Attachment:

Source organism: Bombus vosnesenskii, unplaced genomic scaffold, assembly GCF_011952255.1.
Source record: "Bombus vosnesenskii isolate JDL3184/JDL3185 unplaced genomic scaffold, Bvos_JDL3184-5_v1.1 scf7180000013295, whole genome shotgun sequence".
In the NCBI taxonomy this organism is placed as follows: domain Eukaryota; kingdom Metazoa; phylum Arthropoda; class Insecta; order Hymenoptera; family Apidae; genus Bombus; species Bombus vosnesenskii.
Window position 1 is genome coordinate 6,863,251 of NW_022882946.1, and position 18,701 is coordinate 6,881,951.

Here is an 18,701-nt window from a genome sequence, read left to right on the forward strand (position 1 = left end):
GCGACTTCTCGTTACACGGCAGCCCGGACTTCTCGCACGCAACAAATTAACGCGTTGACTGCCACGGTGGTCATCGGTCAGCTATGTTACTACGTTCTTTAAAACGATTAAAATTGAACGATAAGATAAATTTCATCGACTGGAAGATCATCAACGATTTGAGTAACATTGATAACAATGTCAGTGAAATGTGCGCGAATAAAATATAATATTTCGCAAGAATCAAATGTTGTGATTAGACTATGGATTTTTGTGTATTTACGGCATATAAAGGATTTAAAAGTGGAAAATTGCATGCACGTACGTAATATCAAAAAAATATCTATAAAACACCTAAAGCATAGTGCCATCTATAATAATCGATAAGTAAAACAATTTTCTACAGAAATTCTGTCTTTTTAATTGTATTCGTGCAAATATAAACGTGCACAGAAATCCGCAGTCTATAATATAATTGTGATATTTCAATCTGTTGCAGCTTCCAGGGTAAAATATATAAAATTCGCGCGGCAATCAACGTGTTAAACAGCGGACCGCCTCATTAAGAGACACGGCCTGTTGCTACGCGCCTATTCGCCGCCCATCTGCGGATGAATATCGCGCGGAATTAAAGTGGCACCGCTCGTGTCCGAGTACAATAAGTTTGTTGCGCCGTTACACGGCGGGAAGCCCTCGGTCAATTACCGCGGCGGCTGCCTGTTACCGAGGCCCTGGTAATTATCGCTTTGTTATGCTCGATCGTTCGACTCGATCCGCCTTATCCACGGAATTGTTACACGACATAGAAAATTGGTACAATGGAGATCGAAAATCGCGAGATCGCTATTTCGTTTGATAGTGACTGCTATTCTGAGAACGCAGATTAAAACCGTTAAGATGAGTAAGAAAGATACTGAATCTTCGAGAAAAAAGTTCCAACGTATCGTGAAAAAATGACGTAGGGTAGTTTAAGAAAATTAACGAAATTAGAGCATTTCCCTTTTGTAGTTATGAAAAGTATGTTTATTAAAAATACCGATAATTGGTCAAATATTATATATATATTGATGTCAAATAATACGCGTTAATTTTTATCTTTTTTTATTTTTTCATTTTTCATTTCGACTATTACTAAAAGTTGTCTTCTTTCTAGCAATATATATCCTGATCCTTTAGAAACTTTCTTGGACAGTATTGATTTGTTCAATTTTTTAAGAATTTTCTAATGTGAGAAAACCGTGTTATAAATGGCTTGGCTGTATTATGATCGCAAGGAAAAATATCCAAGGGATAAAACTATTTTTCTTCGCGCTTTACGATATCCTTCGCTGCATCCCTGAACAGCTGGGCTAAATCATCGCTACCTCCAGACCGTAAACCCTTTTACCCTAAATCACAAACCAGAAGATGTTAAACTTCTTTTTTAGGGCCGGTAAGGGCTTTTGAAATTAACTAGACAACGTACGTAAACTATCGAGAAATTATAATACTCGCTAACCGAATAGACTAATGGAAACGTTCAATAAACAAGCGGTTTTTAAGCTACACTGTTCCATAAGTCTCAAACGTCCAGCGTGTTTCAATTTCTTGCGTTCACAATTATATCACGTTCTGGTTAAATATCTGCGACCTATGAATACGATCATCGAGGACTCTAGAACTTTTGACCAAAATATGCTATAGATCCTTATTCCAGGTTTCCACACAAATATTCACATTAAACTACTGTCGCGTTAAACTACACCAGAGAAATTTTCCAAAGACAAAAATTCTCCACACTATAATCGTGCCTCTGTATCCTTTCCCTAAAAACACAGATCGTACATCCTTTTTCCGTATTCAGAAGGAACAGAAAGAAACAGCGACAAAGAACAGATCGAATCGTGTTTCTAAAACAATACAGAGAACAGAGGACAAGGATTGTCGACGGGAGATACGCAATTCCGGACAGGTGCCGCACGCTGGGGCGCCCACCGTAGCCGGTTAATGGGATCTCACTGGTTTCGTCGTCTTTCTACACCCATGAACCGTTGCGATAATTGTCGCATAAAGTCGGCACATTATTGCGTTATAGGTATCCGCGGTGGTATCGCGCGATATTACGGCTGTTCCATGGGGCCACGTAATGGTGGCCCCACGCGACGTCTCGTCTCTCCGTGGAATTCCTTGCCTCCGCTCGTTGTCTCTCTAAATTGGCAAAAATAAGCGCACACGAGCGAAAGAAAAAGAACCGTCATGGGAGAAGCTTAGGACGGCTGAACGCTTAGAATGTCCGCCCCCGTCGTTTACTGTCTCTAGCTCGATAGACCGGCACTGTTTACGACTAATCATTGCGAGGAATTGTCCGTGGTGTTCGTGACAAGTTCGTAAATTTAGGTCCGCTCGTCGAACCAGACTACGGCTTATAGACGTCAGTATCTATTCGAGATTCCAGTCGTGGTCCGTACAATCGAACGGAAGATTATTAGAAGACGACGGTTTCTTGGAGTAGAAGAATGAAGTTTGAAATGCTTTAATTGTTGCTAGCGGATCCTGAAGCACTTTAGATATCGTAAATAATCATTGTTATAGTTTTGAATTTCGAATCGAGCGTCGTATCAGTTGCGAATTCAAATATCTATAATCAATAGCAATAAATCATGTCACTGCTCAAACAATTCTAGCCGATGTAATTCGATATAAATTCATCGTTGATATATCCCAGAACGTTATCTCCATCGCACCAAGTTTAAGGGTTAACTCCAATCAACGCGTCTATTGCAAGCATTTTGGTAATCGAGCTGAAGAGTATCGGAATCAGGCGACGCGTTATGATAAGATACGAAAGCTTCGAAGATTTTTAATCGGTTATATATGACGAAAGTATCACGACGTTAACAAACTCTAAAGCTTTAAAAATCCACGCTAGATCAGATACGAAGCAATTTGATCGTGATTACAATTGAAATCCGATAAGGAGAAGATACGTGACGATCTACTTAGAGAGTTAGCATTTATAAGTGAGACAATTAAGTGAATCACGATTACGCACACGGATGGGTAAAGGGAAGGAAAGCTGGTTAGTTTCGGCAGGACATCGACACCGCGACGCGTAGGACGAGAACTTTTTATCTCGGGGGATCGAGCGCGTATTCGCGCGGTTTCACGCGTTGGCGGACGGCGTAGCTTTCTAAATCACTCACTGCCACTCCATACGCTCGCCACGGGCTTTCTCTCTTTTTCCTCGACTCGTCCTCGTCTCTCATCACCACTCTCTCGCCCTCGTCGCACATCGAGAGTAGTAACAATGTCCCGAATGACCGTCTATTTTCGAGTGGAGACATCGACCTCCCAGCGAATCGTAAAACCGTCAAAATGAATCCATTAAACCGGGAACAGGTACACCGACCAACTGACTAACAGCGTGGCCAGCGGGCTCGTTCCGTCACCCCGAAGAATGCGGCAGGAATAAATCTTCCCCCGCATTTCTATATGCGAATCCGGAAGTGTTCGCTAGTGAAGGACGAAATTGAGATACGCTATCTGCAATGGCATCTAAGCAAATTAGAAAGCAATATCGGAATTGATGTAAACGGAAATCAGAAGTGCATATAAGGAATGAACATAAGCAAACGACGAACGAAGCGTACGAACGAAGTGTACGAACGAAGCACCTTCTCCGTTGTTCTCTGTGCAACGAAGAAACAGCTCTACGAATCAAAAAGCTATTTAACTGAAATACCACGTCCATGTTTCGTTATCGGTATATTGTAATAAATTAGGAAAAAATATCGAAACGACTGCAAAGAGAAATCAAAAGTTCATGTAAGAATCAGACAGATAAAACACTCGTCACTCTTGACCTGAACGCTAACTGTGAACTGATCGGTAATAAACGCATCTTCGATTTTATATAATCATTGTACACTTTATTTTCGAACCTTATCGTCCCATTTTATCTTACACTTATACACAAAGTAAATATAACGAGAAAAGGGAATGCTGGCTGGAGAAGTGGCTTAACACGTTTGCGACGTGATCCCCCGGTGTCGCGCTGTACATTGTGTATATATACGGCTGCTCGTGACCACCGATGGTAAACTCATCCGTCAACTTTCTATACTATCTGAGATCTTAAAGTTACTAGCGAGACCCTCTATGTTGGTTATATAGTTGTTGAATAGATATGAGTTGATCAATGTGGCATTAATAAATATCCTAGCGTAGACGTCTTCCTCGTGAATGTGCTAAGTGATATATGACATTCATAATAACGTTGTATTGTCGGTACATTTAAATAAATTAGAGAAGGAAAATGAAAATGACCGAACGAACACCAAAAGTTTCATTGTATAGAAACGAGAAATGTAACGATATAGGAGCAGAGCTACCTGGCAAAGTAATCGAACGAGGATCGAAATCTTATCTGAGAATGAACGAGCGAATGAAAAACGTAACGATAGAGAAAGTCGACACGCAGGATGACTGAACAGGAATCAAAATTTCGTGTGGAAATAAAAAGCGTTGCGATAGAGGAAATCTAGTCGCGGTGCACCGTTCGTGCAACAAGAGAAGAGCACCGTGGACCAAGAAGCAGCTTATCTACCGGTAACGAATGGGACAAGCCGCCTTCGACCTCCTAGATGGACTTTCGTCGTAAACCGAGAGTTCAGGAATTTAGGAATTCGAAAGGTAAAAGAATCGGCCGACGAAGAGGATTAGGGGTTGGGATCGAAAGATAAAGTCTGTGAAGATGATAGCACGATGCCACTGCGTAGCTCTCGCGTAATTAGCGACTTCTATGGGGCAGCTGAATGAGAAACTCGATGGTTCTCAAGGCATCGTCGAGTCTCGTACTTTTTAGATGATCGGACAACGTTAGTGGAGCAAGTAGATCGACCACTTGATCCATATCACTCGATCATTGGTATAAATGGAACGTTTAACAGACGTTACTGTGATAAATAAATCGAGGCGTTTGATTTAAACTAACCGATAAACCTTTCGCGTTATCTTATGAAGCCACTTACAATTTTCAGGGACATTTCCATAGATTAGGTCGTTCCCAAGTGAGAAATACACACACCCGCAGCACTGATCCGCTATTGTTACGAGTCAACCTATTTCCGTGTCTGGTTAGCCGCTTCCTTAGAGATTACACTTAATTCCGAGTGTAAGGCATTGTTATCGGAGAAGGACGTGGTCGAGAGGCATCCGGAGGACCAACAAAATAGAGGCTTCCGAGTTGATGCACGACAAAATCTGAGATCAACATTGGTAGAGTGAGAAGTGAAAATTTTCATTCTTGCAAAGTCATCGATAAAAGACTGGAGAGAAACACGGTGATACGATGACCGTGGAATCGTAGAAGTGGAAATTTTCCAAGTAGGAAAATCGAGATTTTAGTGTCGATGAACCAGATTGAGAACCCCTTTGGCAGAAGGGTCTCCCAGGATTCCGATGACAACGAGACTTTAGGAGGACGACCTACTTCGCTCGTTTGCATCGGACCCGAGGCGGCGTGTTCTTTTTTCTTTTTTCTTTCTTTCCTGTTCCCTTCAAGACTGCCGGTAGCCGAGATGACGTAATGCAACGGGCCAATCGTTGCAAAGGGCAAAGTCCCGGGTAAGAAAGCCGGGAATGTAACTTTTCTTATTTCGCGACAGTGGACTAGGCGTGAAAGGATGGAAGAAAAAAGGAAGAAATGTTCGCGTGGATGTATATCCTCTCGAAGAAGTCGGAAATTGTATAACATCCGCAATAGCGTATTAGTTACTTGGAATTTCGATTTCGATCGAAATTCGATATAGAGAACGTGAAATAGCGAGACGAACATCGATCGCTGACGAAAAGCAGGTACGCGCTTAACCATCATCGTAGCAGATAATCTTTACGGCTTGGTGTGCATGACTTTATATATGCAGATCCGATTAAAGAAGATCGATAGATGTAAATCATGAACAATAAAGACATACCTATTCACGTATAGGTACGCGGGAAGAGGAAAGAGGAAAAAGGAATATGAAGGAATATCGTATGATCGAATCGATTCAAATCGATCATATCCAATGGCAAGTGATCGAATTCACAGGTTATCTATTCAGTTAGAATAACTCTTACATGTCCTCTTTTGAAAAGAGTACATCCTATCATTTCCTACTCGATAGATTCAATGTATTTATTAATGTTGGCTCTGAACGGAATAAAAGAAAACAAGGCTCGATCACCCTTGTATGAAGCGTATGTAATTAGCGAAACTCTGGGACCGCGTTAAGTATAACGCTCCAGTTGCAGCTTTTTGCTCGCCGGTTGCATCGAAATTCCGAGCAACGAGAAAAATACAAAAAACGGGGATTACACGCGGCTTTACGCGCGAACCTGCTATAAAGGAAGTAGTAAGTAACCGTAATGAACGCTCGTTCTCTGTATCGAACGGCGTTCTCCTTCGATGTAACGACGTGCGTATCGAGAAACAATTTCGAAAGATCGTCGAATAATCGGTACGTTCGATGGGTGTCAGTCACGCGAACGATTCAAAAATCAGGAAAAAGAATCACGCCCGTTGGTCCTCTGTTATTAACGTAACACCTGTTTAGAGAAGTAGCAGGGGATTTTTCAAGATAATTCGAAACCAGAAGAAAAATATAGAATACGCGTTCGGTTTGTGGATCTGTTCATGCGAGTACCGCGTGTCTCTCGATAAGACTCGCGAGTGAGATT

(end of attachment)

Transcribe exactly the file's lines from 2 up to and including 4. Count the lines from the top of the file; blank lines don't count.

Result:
Source record: "Bombus vosnesenskii isolate JDL3184/JDL3185 unplaced genomic scaffold, Bvos_JDL3184-5_v1.1 scf7180000013295, whole genome shotgun sequence".
In the NCBI taxonomy this organism is placed as follows: domain Eukaryota; kingdom Metazoa; phylum Arthropoda; class Insecta; order Hymenoptera; family Apidae; genus Bombus; species Bombus vosnesenskii.
Window position 1 is genome coordinate 6,863,251 of NW_022882946.1, and position 18,701 is coordinate 6,881,951.